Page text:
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About jacob429

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  1. I didn't get flamed for posting the enduro bike video for my last how to here. I'm doing this on the dirt bike because of its universal appeal, lots of folks crosstraining. Pretty much works the same on the trials bike. I always see folks confused over the japzap vs double blip so I put a back to back slow mo comparison of my interpretation of the maneuvers in the video. Hope it helps someone.
  2. I seriously underestimated the physical challenge of trials when I got my bike this year. Racing in a 2 hr hare scramble is nothing compared to going thru a section over and over nonstop, no way I could ride the trials bike doing japzaps over logs for 2 hours straight! I think with more experience I'm starting to loosen up. Riding slow and focusing on my balance trying to do stuff as slow as possible is what gets me tired. If something isn't challenging enough, just do it slower haha.
  3. There's a lot of confusion about Double blip vs jap zap. The terms seem to have become interchangeable but this video is about what is traditionally called a Jap Zap, popping the clutch and trying to get lift with the rear wheel. My trials bike is broken so I filmed this on the enduro bike.. It all works the same but looks slightly different with body positioning and you won't get near the same lift. General rule of thumb regarding body positioning that I didn't mention in the video, stand in front of the obstacle and jump up to it - then just do the same thing on the bike; jump up with your body and the bike will follow. Hope this helps someone. I'll try to reduce the rambling if I do anymore of these haha.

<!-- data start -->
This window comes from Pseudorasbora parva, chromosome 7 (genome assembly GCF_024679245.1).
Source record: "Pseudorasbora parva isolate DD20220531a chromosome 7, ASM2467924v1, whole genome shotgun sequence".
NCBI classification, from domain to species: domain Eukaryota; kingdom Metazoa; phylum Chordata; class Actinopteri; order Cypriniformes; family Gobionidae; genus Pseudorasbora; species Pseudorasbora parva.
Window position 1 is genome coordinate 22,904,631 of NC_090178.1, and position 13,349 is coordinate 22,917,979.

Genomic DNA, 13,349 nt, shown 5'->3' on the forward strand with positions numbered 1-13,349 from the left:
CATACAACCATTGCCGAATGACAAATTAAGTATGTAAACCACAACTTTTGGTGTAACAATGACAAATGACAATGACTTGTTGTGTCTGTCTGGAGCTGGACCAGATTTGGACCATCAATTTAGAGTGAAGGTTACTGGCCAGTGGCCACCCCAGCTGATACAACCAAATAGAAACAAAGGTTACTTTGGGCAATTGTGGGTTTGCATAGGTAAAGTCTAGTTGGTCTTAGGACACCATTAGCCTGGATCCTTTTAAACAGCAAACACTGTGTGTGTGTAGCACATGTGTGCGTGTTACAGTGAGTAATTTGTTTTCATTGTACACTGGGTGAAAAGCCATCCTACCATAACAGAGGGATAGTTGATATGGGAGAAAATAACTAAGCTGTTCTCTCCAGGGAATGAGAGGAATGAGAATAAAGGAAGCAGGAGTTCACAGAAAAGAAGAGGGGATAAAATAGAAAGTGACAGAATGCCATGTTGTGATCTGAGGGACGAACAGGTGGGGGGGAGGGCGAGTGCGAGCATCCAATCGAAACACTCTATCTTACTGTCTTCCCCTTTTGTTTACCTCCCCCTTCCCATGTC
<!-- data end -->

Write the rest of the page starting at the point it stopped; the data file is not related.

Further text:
4. I think was actually the lever bottoming on the frame or something solid on the bike causing trouble on my beta too. I'll have to look at it again, I may be able to get enough clearance by a very small amount of grinding on the lever itself, along with trimming that bolt like you suggested. Thanks for the tip
  5. Holy crap I know this is an old post but this is exactly what I'm battling with now. When doing zaps or splats, I don't cover the rear brake because it's near impossible in some situations. I have started getting better with the clutch to control the height of the wheelie on the obstacle, but still if it's a very small platform for the rear tire I have sent it a couple times because of not covering the brake. Normally I have trained myself to pick up my foot and move it into position after the 2nd throttle blip, before rear wheel impact, but this has drawbacks. I'm just finding it hard to remember to move my foot over after impact when I'm so focused on feathering clutch, throttle, etc. Then again the way I normally do it took repetition to get decent at too. The other thing that makes it harder is I cannot adjust my brake pedal low enough on this bike unless I were to bend it. It doesn't even go as low as the foot peg, and I like to have it right about level, but damn they make these high on some of these trials bikes. That's the main reason I trained myself to pick my foot up off the peg.
  6. Lol! Didn't mean to shout, guess I'm too high strung.